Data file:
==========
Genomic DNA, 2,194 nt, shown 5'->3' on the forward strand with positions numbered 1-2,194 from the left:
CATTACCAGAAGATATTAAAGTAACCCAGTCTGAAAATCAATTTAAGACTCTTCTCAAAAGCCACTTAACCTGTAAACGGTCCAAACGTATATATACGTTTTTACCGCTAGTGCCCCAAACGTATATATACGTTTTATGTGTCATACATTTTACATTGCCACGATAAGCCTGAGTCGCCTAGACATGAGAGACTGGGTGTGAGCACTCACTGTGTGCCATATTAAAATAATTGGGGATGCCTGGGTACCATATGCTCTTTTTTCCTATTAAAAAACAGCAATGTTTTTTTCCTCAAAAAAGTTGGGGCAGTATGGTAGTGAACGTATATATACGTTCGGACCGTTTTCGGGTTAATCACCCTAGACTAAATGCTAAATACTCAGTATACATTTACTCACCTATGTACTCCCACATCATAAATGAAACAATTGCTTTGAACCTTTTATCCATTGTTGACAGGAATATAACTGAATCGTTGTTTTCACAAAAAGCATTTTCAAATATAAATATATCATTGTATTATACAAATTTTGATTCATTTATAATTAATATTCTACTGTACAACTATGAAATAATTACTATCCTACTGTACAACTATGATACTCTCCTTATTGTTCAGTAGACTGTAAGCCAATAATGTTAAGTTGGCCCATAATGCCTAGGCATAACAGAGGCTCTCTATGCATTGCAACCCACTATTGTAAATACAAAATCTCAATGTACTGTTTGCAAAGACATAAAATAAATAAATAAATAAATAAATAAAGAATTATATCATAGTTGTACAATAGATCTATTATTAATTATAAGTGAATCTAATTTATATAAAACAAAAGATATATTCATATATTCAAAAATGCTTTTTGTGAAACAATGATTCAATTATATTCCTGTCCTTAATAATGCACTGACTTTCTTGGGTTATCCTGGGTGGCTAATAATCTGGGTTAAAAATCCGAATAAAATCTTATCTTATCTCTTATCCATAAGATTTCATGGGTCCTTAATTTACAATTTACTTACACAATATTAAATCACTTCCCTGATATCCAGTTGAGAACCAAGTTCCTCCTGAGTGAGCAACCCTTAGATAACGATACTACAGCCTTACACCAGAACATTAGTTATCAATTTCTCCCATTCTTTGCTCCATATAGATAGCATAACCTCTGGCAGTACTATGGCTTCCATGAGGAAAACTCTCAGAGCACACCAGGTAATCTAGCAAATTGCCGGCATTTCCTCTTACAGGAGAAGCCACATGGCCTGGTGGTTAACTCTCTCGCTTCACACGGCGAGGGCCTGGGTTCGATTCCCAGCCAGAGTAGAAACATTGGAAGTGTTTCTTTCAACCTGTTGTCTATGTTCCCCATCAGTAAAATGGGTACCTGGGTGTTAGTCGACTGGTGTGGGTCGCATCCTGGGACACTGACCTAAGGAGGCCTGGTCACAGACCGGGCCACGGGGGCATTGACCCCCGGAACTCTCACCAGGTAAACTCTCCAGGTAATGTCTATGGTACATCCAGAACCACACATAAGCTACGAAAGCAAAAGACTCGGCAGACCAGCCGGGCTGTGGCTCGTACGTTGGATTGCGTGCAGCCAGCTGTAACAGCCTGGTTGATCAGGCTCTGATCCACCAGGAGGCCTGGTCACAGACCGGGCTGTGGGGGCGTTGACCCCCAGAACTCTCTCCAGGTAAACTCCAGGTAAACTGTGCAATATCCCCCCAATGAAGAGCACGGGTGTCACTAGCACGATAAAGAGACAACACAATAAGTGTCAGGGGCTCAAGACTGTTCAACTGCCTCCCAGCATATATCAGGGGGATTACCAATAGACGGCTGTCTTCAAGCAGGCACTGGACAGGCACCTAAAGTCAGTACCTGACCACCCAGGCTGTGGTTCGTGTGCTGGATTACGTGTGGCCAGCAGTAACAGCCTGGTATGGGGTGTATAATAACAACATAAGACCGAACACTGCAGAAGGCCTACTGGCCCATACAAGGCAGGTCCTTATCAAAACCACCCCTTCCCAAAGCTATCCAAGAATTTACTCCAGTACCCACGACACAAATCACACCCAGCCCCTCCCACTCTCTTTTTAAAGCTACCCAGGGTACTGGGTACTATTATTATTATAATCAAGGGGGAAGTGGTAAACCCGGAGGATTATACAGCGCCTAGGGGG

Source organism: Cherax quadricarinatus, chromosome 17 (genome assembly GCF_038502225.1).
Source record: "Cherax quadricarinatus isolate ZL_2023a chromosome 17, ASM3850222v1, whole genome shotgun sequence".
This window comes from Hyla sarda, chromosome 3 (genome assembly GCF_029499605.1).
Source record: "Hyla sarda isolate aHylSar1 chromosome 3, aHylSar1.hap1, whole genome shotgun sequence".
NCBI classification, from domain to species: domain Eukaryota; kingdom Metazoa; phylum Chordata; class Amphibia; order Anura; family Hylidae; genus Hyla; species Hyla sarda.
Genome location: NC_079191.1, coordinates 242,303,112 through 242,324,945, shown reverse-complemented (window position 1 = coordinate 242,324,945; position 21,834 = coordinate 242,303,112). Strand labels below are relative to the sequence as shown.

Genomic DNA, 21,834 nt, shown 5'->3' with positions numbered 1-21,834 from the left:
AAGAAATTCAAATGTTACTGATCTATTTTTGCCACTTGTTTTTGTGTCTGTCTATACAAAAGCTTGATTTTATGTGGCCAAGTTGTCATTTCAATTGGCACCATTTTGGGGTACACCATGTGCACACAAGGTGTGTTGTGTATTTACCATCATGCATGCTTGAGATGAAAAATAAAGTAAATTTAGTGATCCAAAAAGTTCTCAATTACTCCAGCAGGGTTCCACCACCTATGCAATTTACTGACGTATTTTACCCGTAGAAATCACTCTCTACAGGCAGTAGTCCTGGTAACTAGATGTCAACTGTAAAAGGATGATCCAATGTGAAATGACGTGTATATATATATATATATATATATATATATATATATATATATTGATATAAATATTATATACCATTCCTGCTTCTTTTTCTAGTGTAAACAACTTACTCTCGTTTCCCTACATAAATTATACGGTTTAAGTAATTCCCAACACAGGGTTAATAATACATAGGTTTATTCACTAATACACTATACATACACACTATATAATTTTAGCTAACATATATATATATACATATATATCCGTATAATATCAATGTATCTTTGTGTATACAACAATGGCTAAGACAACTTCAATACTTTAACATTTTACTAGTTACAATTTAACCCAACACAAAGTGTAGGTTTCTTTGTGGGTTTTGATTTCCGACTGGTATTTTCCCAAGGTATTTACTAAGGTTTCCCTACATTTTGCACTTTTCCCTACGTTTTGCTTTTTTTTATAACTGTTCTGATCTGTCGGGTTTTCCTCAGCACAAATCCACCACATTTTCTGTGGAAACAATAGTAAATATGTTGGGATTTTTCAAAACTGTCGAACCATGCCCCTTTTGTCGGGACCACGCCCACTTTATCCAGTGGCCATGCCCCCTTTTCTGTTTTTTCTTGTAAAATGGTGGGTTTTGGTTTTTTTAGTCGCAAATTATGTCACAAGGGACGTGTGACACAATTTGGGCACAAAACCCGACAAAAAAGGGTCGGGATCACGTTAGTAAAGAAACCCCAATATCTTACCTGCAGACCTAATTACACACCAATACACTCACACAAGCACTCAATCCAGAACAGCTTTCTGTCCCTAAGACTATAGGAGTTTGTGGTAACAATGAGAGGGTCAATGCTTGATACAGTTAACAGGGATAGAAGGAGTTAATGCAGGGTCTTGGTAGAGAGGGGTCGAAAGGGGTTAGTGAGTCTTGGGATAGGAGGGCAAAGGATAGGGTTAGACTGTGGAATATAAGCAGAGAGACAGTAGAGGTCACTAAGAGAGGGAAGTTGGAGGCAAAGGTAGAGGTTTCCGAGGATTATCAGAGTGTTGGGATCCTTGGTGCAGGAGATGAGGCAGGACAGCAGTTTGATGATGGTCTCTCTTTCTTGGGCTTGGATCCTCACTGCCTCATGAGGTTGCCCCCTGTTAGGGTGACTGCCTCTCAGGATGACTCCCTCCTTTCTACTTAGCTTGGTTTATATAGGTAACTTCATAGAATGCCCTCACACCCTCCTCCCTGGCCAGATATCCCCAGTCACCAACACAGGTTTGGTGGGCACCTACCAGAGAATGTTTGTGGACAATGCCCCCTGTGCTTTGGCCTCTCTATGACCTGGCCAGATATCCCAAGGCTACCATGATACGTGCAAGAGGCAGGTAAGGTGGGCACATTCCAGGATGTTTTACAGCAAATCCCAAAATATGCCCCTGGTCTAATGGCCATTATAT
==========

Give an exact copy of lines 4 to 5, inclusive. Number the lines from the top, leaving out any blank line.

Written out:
Source record: "Cherax quadricarinatus isolate ZL_2023a chromosome 17, ASM3850222v1, whole genome shotgun sequence".
This window comes from Hyla sarda, chromosome 3 (genome assembly GCF_029499605.1).